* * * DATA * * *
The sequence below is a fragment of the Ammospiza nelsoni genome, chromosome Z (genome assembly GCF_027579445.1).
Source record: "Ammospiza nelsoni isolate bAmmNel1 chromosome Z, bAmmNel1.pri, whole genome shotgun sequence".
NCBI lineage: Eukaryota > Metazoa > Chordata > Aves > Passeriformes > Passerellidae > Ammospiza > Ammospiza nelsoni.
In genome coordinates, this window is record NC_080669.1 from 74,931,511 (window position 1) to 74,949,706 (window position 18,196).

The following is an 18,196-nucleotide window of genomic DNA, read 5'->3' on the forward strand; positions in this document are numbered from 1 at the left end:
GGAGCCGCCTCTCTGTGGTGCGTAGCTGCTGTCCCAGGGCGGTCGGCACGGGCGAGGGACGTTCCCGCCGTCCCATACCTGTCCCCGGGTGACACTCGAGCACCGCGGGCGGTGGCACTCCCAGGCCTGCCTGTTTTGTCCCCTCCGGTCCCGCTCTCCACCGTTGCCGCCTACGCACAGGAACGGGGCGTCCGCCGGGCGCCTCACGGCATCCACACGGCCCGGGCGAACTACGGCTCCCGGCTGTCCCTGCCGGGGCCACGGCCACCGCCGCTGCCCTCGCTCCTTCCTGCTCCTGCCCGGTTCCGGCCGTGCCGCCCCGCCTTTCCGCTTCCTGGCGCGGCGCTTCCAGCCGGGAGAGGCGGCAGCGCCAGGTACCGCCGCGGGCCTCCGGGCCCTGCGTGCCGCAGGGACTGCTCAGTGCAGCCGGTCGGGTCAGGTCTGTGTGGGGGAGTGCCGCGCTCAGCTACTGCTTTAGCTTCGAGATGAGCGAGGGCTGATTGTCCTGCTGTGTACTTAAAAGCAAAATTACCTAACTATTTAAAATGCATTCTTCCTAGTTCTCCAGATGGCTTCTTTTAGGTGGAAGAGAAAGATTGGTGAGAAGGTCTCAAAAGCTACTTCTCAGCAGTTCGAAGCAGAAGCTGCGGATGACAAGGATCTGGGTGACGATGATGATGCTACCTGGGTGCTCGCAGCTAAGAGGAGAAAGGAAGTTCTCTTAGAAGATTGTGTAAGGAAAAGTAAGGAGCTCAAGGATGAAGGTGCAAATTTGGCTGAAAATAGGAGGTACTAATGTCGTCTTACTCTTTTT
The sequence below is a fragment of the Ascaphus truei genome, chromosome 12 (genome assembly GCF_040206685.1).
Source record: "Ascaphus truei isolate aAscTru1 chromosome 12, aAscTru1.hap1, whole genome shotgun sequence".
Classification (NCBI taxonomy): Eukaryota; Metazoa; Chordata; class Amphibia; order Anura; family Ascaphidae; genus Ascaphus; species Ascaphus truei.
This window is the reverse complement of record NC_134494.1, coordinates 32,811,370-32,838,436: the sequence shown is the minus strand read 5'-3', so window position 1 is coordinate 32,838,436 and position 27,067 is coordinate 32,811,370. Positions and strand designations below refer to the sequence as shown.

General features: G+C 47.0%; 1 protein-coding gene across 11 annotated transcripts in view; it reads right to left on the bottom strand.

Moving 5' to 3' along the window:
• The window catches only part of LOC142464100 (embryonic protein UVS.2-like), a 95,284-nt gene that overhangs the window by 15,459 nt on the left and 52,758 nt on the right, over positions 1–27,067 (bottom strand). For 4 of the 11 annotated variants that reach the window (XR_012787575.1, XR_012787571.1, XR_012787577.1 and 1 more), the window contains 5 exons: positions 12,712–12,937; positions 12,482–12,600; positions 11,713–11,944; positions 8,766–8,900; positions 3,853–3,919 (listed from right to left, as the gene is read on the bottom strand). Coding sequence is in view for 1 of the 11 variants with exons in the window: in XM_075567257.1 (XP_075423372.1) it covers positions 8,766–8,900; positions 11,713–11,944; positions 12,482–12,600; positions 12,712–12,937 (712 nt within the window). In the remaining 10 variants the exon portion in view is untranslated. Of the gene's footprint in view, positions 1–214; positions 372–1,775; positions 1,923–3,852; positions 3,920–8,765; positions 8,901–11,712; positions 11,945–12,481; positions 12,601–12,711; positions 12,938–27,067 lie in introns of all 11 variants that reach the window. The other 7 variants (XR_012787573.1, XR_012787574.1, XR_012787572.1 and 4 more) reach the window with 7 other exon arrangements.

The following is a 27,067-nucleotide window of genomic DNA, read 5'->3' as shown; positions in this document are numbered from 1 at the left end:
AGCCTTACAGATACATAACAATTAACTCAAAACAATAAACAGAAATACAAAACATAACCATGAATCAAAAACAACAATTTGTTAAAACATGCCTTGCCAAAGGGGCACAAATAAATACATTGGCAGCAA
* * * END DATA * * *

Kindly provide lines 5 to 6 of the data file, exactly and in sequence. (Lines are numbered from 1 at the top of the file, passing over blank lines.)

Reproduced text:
The following is an 18,196-nucleotide window of genomic DNA, read 5'->3' on the forward strand; positions in this document are numbered from 1 at the left end:
GGAGCCGCCTCTCTGTGGTGCGTAGCTGCTGTCCCAGGGCGGTCGGCACGGGCGAGGGACGTTCCCGCCGTCCCATACCTGTCCCCGGGTGACACTCGAGCACCGCGGGCGGTGGCACTCCCAGGCCTGCCTGTTTTGTCCCCTCCGGTCCCGCTCTCCACCGTTGCCGCCTACGCACAGGAACGGGGCGTCCGCCGGGCGCCTCACGGCATCCACACGGCCCGGGCGAACTACGGCTCCCGGCTGTCCCTGCCGGGGCCACGGCCACCGCCGCTGCCCTCGCTCCTTCCTGCTCCTGCCCGGTTCCGGCCGTGCCGCCCCGCCTTTCCGCTTCCTGGCGCGGCGCTTCCAGCCGGGAGAGGCGGCAGCGCCAGGTACCGCCGCGGGCCTCCGGGCCCTGCGTGCCGCAGGGACTGCTCAGTGCAGCCGGTCGGGTCAGGTCTGTGTGGGGGAGTGCCGCGCTCAGCTACTGCTTTAGCTTCGAGATGAGCGAGGGCTGATTGTCCTGCTGTGTACTTAAAAGCAAAATTACCTAACTATTTAAAATGCATTCTTCCTAGTTCTCCAGATGGCTTCTTTTAGGTGGAAGAGAAAGATTGGTGAGAAGGTCTCAAAAGCTACTTCTCAGCAGTTCGAAGCAGAAGCTGCGGATGACAAGGATCTGGGTGACGATGATGATGCTACCTGGGTGCTCGCAGCTAAGAGGAGAAAGGAAGTTCTCTTAGAAGATTGTGTAAGGAAAAGTAAGGAGCTCAAGGATGAAGGTGCAAATTTGGCTGAAAATAGGAGGTACTAATGTCGTCTTACTCTTTTT